This episode of The PCI Network focuses on Suspension and Debarment. David Drabkin, Director and Faculty at PCI discusses, how to maintain compliance and avoid suspension and debarment. Mr. Drabkin is currently the Director of Acquisition Policy with Northrop Grumman Corporation. There he works with Congress, Executive Agencies and Industry Associations to evaluate and promulgate acquisition policy for Federal programs ensuring the interests of the Northrop Grumman are represented in the process.
In this episode of The PCI Network, the head of our FUN with the FAR series, Stephen Daoust, discusses the four traits of a great government contracts professional. Throughout his 25-year career, Steve has worked as a Chief Government Contracts Counsel, Director of Contracts, and Chief Compliance Officer for both publicly traded companies like Iridium and Affiliated Computer Services and large accounting firms like PricewaterhouseCoopers, where he was asked on a daily basis to provide expert advice and counsel on the negotiation and administration of contracts with federal, state, and local Governments. Check out what he has to say below!
Understanding the difference between right and wrong isn’t always as easy as you may think. In the Federal Contracting industry, there are important ethical distinctions that can create confusion if you don’t know where to look. Join Fred Geldon, a PCI Director and Faculty, as he explains the importance of ethics in Government Contracting and how to minimize the confusion.
*This post is the second in the ten part series, “Ten Myths of Government Contracting” and will be released weekly. Each week will introduce a new myth and run for ten weeks. The decision to file a protest highlights one of the unique features of contracting with the U.S. Government, involving as it does a long list of questions that must be addressed and the pressure of having to decide whether to sue a customer within a very short time frame. In Myth No. 1, “We should never protest,” I explained why there might be certain situations where a company really should protest. As in other walks of life, however, a company’s reputation is an important part of its success, and its reputation could be … Continue reading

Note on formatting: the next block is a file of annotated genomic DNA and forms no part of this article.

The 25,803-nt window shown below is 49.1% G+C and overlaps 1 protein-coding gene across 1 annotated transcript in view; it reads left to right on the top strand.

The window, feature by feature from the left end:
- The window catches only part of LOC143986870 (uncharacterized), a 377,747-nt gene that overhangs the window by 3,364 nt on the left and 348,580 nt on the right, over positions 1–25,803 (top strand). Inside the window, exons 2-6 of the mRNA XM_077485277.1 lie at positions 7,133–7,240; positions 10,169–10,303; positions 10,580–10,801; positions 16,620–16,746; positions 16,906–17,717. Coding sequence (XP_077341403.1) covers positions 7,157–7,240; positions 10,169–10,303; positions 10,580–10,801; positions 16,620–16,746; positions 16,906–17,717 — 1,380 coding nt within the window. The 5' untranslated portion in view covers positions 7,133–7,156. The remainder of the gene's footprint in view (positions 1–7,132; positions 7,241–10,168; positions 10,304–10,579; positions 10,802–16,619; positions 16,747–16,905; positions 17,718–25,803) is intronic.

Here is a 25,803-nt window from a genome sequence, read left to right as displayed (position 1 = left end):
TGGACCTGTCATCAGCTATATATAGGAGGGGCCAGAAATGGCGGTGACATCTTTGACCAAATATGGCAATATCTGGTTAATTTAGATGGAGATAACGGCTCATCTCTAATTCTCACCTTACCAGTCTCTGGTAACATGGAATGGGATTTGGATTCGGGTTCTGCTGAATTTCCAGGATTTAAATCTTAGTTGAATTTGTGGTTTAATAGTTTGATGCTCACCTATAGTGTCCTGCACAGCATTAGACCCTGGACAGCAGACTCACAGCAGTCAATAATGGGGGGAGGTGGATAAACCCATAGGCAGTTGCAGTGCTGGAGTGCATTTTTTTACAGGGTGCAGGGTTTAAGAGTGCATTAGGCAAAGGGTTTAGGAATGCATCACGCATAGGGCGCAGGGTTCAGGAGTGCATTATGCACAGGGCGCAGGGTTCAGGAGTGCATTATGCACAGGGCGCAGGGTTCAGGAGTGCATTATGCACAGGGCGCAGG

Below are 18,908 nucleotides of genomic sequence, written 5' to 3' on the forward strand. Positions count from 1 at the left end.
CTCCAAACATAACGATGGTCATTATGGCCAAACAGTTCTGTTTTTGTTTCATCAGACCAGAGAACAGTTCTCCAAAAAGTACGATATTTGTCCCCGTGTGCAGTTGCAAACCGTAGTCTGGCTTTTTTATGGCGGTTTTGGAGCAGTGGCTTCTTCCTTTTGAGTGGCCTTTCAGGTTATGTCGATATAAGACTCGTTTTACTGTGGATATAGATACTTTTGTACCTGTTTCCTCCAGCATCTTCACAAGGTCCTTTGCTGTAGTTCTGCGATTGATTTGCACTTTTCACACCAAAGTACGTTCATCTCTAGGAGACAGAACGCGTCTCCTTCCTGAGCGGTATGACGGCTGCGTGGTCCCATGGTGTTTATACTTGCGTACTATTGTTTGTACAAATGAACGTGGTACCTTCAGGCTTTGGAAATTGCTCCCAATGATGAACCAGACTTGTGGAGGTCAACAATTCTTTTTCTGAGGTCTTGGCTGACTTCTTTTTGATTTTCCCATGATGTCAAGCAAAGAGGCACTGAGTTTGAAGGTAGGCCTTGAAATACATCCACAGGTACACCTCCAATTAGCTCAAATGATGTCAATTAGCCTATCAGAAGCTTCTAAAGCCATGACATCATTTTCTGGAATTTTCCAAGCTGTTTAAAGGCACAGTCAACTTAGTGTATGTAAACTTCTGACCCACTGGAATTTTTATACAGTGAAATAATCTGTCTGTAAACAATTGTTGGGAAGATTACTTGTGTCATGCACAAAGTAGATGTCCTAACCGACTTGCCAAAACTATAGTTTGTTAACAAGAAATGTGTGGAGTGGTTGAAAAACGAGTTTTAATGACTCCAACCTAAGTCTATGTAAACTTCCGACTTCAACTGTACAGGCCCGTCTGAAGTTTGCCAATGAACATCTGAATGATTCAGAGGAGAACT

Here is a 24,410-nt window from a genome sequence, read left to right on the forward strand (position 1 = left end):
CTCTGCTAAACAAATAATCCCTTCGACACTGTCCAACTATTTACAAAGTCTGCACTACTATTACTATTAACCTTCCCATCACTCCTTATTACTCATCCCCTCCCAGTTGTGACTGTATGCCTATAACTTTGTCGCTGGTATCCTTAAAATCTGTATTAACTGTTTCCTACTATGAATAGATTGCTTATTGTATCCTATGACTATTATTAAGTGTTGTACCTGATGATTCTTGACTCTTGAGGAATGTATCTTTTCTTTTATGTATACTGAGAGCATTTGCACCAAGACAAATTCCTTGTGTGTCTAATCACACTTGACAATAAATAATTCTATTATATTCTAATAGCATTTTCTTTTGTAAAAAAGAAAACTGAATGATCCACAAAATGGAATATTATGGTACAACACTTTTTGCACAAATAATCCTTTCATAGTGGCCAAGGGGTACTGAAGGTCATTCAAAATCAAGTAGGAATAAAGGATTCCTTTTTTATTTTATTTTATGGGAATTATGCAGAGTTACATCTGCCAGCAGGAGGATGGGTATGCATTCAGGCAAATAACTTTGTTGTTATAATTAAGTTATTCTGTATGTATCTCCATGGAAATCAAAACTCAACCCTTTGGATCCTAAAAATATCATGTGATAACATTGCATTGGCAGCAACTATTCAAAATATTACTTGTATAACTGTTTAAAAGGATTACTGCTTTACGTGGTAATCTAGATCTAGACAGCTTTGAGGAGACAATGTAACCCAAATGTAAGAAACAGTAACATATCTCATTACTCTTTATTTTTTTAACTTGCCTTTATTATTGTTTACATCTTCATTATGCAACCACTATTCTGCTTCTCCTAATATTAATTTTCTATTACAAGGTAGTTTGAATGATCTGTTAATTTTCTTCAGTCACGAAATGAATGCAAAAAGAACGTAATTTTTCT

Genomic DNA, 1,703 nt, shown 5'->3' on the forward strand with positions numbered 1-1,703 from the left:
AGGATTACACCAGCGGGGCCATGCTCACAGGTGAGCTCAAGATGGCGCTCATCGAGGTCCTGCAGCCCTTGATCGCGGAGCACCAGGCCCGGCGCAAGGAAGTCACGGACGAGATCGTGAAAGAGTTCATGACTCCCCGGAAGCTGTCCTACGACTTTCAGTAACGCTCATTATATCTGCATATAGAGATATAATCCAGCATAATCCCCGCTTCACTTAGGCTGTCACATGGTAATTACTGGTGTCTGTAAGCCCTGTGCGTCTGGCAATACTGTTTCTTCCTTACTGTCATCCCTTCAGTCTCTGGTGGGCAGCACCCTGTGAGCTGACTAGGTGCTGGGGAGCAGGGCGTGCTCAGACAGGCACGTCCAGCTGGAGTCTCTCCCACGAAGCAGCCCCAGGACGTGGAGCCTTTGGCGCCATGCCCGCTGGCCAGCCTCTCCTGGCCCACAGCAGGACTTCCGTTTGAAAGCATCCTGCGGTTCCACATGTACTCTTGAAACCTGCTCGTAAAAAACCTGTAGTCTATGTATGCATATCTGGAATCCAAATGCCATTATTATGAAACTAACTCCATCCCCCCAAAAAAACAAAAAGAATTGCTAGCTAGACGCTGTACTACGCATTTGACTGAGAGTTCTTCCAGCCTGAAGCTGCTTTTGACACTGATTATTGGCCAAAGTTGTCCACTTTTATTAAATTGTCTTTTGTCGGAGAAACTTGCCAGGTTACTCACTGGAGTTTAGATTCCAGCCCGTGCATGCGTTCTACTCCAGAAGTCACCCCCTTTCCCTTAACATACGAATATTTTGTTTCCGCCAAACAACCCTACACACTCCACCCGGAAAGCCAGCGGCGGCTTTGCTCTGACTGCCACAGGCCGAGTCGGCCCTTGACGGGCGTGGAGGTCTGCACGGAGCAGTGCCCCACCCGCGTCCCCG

*This post is the first in the ten part series, “Ten Myths of Government Contracting” and will be released weekly. Each week will introduce a new myth and run for ten weeks. Myth No. 1: We should never protest. Bid protests are an intimidating aspect of Government contracting, not only because they usually mean hiring a lawyer, but also because most people don’t even like the thought of suing their customer. Protests certainly are not part of the commercial business sector, but they are a daily occurrence in Government contracting, and anyone jumping into this business needs to understand how protests work and the role they play. Most protests relating to a U.S. Government procurement may be filed in three separate places—with the … Continue reading
The long-standing principle that the federal government had the same implied duty of good faith and fair dealing as any commercial buyer was put in jeopardy by a 2010 decision of the U.S. Court of Appeals for the Federal Circuit, Precision Pine & Timber, Inc. v. U.S., 596 F.3d 817 (Fed. Cir. 2010). There a panel of the court adopted a narrow rule seemingly limiting application of the principle to situations where a government action was “specifically targeted” at the contractor or had the effect of taking away one of the benefits that had been promised to the contractor. Although the decision concerned a timber sales contract not a procurement contract, when I wrote it up in the May 2010 Nash & Cibinic Report (24 … Continue reading